Auto makers, who is the fairest of us all? This is the question whose answer informs the region’s policies crafted to attract and retain vehicle manufacturers.
Rwanda seems to have started off as the favourite, followed closely by Uganda with both countries reeling off numerous incentives.
Last year, Volkswagen established a unit for sub-Saharan Africa, targeting Rwanda, Kenya, Ethiopia and Tanzania.
Come January, Rwanda bagged a $20 million deal with Volkswagen for a new vehicle assembly plant. This, it is said, was a result of incentives including tax breaks, and a supportive policy which the VW just couldn’t resist.
“We chose Rwanda because VW received strong support from the Rwandan government and co-operation from Rwanda Development Board,” Thomas Schafer, chairman and managing director of Volkswagen South Africa said.
RDB is championing the Smart City agenda, a perfect fit for VW Mobility Solutions that will see newer cars on Rwandan road, through car pooling and corporate leasing programmes.
Still on incentives, VW was offered a space in the Kigali Special Economic Zone, meaning the firm will enjoy a 10-year tax free regime. VW was also provided with a designated, serviced land complete with electricity connection and water at discounted rates.
Earlier in 2016, Uganda enacted several preferential policies, such as a dedicated customs and tax administration unit to provide a one-stop service for imported and exported goods.
The government offered tax exemption for the auto assembly business when importing equipment and raw materials besides a waiver on corporate tax for the first 10 years of operation.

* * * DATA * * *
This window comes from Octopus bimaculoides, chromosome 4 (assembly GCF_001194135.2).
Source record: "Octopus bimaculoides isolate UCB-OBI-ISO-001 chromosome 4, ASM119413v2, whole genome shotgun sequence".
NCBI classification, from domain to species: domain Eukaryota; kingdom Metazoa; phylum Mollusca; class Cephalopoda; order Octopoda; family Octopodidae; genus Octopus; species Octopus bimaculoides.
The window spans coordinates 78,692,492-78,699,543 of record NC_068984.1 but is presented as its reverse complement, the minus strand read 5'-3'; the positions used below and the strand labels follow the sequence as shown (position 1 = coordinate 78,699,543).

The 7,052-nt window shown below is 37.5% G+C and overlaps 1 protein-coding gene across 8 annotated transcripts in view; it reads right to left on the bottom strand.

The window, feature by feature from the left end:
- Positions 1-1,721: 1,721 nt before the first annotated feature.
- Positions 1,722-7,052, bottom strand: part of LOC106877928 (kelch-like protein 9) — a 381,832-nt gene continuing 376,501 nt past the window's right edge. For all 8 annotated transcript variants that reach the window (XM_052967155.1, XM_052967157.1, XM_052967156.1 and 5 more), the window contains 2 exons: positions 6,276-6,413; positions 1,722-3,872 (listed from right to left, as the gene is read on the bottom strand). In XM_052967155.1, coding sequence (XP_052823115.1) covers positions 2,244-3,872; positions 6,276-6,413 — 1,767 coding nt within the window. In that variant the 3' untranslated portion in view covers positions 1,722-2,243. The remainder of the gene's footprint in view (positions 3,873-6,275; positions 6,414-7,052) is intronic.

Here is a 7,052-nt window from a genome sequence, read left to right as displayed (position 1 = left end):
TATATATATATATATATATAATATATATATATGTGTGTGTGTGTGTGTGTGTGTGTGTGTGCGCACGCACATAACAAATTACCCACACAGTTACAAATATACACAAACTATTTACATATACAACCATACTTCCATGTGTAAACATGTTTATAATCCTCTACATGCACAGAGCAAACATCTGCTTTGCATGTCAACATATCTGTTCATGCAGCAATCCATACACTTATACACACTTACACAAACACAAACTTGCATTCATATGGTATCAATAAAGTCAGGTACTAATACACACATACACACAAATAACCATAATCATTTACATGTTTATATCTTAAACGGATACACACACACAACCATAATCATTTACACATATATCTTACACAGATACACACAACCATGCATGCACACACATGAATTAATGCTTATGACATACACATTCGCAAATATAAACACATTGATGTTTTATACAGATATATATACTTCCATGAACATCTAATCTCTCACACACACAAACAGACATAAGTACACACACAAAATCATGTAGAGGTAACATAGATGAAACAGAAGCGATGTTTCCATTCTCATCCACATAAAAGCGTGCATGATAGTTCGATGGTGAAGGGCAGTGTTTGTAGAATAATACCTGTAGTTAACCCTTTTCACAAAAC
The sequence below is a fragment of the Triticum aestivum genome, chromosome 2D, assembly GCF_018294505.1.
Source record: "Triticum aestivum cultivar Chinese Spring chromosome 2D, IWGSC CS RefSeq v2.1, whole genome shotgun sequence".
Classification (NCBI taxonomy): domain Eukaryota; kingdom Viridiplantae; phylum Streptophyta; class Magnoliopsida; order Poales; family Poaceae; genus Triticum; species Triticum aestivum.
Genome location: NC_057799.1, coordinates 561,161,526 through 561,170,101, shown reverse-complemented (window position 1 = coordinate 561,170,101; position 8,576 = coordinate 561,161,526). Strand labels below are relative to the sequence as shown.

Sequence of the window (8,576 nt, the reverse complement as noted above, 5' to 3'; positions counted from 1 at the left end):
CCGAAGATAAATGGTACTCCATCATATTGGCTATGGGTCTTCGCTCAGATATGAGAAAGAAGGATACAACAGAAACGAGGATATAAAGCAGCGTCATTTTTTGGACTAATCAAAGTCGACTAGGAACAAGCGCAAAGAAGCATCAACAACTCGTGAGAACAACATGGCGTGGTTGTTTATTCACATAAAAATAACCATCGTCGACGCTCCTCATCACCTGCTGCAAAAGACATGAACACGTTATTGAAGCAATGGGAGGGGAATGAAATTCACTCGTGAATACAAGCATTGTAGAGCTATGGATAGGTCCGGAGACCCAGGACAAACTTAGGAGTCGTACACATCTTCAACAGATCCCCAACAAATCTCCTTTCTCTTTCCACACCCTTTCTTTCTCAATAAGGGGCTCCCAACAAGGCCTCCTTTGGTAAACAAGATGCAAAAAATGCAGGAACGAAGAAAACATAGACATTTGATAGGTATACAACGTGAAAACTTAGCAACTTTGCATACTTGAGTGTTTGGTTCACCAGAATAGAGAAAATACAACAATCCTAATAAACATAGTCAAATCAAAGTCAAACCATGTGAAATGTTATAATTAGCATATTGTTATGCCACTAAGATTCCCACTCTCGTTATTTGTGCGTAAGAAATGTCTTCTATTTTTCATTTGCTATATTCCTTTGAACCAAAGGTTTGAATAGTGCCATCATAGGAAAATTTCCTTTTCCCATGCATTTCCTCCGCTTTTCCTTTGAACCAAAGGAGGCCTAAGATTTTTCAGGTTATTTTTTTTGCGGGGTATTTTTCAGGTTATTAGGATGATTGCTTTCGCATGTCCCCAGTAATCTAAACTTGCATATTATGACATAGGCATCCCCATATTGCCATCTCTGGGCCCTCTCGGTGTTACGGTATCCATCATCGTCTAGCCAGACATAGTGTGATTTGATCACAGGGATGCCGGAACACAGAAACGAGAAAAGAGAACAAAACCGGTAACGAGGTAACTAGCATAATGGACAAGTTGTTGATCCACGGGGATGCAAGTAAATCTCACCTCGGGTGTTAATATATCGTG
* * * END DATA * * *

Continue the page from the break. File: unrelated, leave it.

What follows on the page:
On its part, Tanzania amended its Finance Bill to lower corporation tax for vehicle assemblers, from 30 per cent to 10 per cent, as an incentive to hasten production and boost the country’s industrialisation drive.
Plants in many cities
This amendment was welcome news to General Motors, which had announced plans to set up a car assembly in Tanzania as Uganda was putting up one through the Zhong Da Group.
The Hyundai Group is also said to be interested in working with Uganda’s Kiira Motors for a new auto assembly plant.
All these are welcome developments but a former trade adviser at the EAC Secretariat, Yusuf Abdalla, asked the the region to rethink the auto assembly plants policies by focusing more on tax incentives.
“We need to grow as a region and cultivate the ability to negotiate as governments on what brand we can manufacture exclusively then sell to the rest of the world,” said Mr Abdalla.
For example, South Africa gives tax rebates and refunds on certain investments which have helped its auto assembly sector grow. The auto industry, which employs about 100,000 people, is the third largest contributor to the country’s GDP, and accounts for around 12 per cent of exports.
Data from National Association of Automobile Manufacturers of South Africa shows that the country exported 173,000 vehicles to Europe in 2016 out of the more than 600, 000 produced, up from 116,000 in 2015, with forecasts that production will rise by 50 per cent to 900,000 units a year in the next two years.
For Kenya, the biggest impediment has been the legislation and lack of incentives. In 2016, Treasury Cabinet Secretary Henry Rotich scrapped excise tax on locally assembled cars in a bid to spur the manufacturing sector. The removal of the excise duty saved assemblers a flat rate payment of $1,500.
However, Kenya has refused to budge on incentives touching on corporate tax, rejecting calls for giving tax holidays to attract more assemblers.
“Auto assembly investors are looking for long-term opportunities that are safeguarded by friendly policies. Or they’ll head elsewhere,” said Dave Williamson, the factory manager at Associated Auto Assemblers Ltd.